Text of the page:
Tunisia honors birthplace of Arab Spring

Tunisians celebrate on December 17, 2011 in Sidi Bouzid's Mohamed Bouazizi Square, named after the fruit seller whose self-immolation one year ago today sparked the revolution that ousted a dictator and ignited the Arab Spring. FETHI BELAID/AFP/Getty Images

SIDI BOUZID, Tunisia - It was in this hardscrabble town in Tunisia's arid interior that exactly one year ago the death knell sounded for the decades-old system of dictatorships across the Arab world.

With a desperate act of self-immolation, a 26-year-old fruit-seller in Sidi Bouzid unwittingly unleashed a year of turmoil that toppled at least three autocrats in a region once thought to be immune to democracy.

Tunisia's new leaders are part of a festival for the revolution in Sidi Bouzid starting Saturday, to honor the vendor and the protesters whose indignance snowballed into a nationwide and then region-wide phenomenon.

The changes in the Arab world over the past 12 months cannot be overstated. A region synonymous with stagnant authoritarian republics and monarchies is suddenly rife with change — for better or worse.

The biggest winners so far appear to be the long-repressed Islamist parties, which didn't always lead the revolts but in the subsequent elections in Egypt, Tunisia and Morocco were the best organized and least tainted by the old regimes.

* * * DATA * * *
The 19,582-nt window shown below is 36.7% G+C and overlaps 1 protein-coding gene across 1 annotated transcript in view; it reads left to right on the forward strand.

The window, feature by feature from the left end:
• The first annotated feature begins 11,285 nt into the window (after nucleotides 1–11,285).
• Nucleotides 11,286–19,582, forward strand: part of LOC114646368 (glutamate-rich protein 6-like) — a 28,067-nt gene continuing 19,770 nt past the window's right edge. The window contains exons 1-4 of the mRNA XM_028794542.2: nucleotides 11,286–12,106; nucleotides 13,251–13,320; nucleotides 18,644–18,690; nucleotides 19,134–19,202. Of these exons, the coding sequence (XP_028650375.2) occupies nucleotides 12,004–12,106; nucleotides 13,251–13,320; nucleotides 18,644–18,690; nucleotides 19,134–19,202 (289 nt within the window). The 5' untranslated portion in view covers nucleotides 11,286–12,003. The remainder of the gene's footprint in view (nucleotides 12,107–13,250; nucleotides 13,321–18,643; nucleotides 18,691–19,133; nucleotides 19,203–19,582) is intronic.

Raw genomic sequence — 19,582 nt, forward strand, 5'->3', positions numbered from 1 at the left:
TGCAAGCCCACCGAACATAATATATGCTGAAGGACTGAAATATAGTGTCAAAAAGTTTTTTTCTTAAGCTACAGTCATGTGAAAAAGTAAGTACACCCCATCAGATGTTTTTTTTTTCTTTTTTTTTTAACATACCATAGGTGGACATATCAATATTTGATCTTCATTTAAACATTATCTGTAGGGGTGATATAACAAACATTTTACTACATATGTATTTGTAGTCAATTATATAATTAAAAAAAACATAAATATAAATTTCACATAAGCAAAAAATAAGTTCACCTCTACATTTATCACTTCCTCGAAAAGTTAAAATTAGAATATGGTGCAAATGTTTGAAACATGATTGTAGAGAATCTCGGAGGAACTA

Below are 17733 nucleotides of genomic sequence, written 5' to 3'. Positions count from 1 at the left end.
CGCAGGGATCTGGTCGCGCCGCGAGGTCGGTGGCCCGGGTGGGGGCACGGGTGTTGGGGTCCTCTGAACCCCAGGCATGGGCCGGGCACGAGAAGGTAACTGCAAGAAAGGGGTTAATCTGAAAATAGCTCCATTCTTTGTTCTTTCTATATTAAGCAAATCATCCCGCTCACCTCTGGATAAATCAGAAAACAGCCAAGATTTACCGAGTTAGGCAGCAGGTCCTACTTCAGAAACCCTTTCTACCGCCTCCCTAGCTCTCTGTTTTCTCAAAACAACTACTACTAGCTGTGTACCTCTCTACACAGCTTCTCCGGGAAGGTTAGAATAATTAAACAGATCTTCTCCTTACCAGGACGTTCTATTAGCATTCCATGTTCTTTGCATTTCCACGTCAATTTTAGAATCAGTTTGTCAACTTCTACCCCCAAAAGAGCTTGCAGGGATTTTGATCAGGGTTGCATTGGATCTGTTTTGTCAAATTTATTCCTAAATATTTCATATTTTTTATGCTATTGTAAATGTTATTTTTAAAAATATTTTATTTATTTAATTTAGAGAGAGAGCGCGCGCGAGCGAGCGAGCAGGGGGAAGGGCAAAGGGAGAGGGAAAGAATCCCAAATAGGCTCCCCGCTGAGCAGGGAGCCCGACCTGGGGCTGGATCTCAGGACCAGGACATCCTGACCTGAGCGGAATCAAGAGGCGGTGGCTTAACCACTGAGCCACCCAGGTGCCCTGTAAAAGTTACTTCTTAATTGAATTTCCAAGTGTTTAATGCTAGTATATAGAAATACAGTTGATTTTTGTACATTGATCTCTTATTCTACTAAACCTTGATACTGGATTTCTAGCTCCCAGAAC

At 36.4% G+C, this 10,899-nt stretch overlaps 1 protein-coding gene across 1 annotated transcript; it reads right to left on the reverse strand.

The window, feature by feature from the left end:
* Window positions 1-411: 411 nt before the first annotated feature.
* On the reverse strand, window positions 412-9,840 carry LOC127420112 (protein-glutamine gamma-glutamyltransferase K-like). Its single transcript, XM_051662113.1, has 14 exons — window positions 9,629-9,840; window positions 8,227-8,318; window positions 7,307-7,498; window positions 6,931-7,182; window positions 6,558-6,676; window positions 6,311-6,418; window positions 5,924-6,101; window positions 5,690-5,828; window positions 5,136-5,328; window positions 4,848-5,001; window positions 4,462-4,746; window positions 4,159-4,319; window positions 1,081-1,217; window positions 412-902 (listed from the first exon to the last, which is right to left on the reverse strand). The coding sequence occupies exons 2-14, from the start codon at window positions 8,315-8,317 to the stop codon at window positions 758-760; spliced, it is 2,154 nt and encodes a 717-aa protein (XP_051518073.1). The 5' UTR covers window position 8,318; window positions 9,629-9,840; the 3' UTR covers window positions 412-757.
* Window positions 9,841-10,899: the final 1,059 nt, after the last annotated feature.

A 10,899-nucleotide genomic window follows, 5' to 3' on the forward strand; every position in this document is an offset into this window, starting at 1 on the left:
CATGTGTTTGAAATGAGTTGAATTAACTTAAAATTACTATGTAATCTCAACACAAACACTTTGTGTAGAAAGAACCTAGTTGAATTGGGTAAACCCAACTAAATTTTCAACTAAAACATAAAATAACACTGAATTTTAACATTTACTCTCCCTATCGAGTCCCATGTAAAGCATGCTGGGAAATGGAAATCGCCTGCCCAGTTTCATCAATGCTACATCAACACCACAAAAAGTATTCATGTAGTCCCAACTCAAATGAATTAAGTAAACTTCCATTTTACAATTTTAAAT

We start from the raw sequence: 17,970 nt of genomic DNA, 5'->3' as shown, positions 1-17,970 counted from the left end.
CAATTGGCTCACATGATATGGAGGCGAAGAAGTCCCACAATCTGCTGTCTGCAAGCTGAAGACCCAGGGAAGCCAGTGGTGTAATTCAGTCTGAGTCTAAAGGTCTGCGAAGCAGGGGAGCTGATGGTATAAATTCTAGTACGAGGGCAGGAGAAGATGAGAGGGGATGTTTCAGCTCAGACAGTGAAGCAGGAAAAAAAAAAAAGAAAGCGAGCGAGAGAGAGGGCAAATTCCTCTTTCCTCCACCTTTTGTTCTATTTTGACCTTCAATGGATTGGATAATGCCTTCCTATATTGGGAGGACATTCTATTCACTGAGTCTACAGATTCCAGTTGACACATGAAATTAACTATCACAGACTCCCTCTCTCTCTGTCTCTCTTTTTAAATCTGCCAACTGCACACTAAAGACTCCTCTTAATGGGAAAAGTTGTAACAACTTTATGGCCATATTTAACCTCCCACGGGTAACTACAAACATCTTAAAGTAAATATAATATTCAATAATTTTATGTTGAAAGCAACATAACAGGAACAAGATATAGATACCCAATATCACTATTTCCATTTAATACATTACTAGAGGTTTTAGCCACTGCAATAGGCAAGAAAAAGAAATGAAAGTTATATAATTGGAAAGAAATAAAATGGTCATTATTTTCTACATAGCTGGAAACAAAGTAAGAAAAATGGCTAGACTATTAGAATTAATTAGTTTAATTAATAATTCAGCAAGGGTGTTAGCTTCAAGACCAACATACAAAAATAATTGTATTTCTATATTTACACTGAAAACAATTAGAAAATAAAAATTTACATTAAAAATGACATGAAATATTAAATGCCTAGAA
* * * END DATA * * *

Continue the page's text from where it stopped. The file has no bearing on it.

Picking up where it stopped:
As the country that started the Arab Spring, Tunisia appears to be the farthest along in its transformation, having held its freest elections ever that brought to power a moderate Islamist party that most had thought had been oppressed out of existence.

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European tourists knew Tunisia under former President Zine El Abidine Ben Ali for its sandy beaches and cosmopolitan ways, but for many of its people it was 23 years of suffocating iron-fisted rule.

Now a human rights activist is president and an Islamist politician who was jailed by Ben Ali for 15 years is the prime minister at the head of a coalition of left, liberal and religious parties.

The new president even announced on Friday that he was going to sell off his predecessor's many palaces to fund employment programs.

A person with a Tunisian flag walks past a statue representing the fruit cart of Mohamed Bouazizi, December 17, 2011 in Sidi Bouzid.
FETHI BELAID/AFP/Getty Images

It was one year ago that Mohammed Bouazizi set himself on fire in front of the Sidi Bouzid town hall after he was publicly slapped and humiliated by a policewoman reprimanding him for selling his vegetables without a license. He suffered full-body burns, and died soon afterward.

Until then, he had spent his days pushing around a cart to sell his vegetables, but when his wares were confiscated and his pleas for restitution ignored by town officials, something snapped and a young man who had never left Tunisia transformed the Middle East.

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